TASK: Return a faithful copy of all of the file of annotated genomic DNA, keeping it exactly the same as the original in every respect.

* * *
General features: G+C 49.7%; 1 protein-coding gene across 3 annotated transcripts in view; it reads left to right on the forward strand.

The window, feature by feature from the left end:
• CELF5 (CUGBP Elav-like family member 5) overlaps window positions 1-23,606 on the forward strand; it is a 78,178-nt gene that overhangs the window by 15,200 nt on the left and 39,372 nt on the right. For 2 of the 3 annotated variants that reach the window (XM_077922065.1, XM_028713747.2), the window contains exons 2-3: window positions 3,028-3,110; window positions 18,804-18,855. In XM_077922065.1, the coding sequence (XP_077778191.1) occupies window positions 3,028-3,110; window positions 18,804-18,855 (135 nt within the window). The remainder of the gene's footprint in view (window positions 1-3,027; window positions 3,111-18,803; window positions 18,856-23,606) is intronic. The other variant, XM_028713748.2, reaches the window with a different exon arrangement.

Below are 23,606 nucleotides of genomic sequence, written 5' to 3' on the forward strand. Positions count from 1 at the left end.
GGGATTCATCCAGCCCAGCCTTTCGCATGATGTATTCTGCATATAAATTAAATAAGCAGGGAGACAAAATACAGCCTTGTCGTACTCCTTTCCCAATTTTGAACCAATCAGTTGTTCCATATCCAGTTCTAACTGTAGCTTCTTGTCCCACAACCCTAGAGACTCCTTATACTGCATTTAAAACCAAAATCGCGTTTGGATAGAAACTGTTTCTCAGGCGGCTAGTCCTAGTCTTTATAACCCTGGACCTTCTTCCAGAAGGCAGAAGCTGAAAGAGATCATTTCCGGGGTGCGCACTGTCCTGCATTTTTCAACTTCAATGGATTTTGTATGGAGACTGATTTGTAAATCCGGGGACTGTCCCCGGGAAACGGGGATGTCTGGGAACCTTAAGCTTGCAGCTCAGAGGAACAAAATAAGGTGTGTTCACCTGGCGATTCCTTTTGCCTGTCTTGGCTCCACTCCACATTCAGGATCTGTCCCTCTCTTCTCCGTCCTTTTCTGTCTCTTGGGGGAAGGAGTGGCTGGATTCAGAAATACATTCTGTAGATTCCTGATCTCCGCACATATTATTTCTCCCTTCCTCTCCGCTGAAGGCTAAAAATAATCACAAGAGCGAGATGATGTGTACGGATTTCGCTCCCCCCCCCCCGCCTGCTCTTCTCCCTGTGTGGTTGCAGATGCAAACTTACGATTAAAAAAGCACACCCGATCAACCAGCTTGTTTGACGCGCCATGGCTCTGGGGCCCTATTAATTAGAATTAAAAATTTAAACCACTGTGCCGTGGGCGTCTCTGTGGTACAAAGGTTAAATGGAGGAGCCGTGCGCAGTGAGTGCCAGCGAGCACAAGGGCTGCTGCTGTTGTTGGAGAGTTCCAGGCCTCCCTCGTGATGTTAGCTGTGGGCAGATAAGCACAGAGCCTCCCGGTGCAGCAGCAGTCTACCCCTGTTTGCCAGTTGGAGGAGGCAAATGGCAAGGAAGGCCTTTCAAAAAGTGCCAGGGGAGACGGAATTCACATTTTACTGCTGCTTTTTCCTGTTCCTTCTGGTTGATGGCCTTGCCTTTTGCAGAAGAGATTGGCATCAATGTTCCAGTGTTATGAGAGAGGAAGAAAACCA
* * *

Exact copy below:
General features: G+C 49.7%; 1 protein-coding gene across 3 annotated transcripts in view; it reads left to right on the forward strand.

The window, feature by feature from the left end:
• CELF5 (CUGBP Elav-like family member 5) overlaps window positions 1-23,606 on the forward strand; it is a 78,178-nt gene that overhangs the window by 15,200 nt on the left and 39,372 nt on the right. For 2 of the 3 annotated variants that reach the window (XM_077922065.1, XM_028713747.2), the window contains exons 2-3: window positions 3,028-3,110; window positions 18,804-18,855. In XM_077922065.1, the coding sequence (XP_077778191.1) occupies window positions 3,028-3,110; window positions 18,804-18,855 (135 nt within the window). The remainder of the gene's footprint in view (window positions 1-3,027; window positions 3,111-18,803; window positions 18,856-23,606) is intronic. The other variant, XM_028713748.2, reaches the window with a different exon arrangement.

Below are 23,606 nucleotides of genomic sequence, written 5' to 3' on the forward strand. Positions count from 1 at the left end.
GGGATTCATCCAGCCCAGCCTTTCGCATGATGTATTCTGCATATAAATTAAATAAGCAGGGAGACAAAATACAGCCTTGTCGTACTCCTTTCCCAATTTTGAACCAATCAGTTGTTCCATATCCAGTTCTAACTGTAGCTTCTTGTCCCACAACCCTAGAGACTCCTTATACTGCATTTAAAACCAAAATCGCGTTTGGATAGAAACTGTTTCTCAGGCGGCTAGTCCTAGTCTTTATAACCCTGGACCTTCTTCCAGAAGGCAGAAGCTGAAAGAGATCATTTCCGGGGTGCGCACTGTCCTGCATTTTTCAACTTCAATGGATTTTGTATGGAGACTGATTTGTAAATCCGGGGACTGTCCCCGGGAAACGGGGATGTCTGGGAACCTTAAGCTTGCAGCTCAGAGGAACAAAATAAGGTGTGTTCACCTGGCGATTCCTTTTGCCTGTCTTGGCTCCACTCCACATTCAGGATCTGTCCCTCTCTTCTCCGTCCTTTTCTGTCTCTTGGGGGAAGGAGTGGCTGGATTCAGAAATACATTCTGTAGATTCCTGATCTCCGCACATATTATTTCTCCCTTCCTCTCCGCTGAAGGCTAAAAATAATCACAAGAGCGAGATGATGTGTACGGATTTCGCTCCCCCCCCCCCGCCTGCTCTTCTCCCTGTGTGGTTGCAGATGCAAACTTACGATTAAAAAAGCACACCCGATCAACCAGCTTGTTTGACGCGCCATGGCTCTGGGGCCCTATTAATTAGAATTAAAAATTTAAACCACTGTGCCGTGGGCGTCTCTGTGGTACAAAGGTTAAATGGAGGAGCCGTGCGCAGTGAGTGCCAGCGAGCACAAGGGCTGCTGCTGTTGTTGGAGAGTTCCAGGCCTCCCTCGTGATGTTAGCTGTGGGCAGATAAGCACAGAGCCTCCCGGTGCAGCAGCAGTCTACCCCTGTTTGCCAGTTGGAGGAGGCAAATGGCAAGGAAGGCCTTTCAAAAAGTGCCAGGGGAGACGGAATTCACATTTTACTGCTGCTTTTTCCTGTTCCTTCTGGTTGATGGCCTTGCCTTTTGCAGAAGAGATTGGCATCAATGTTCCAGTGTTATGAGAGAGGAAGAAAACCA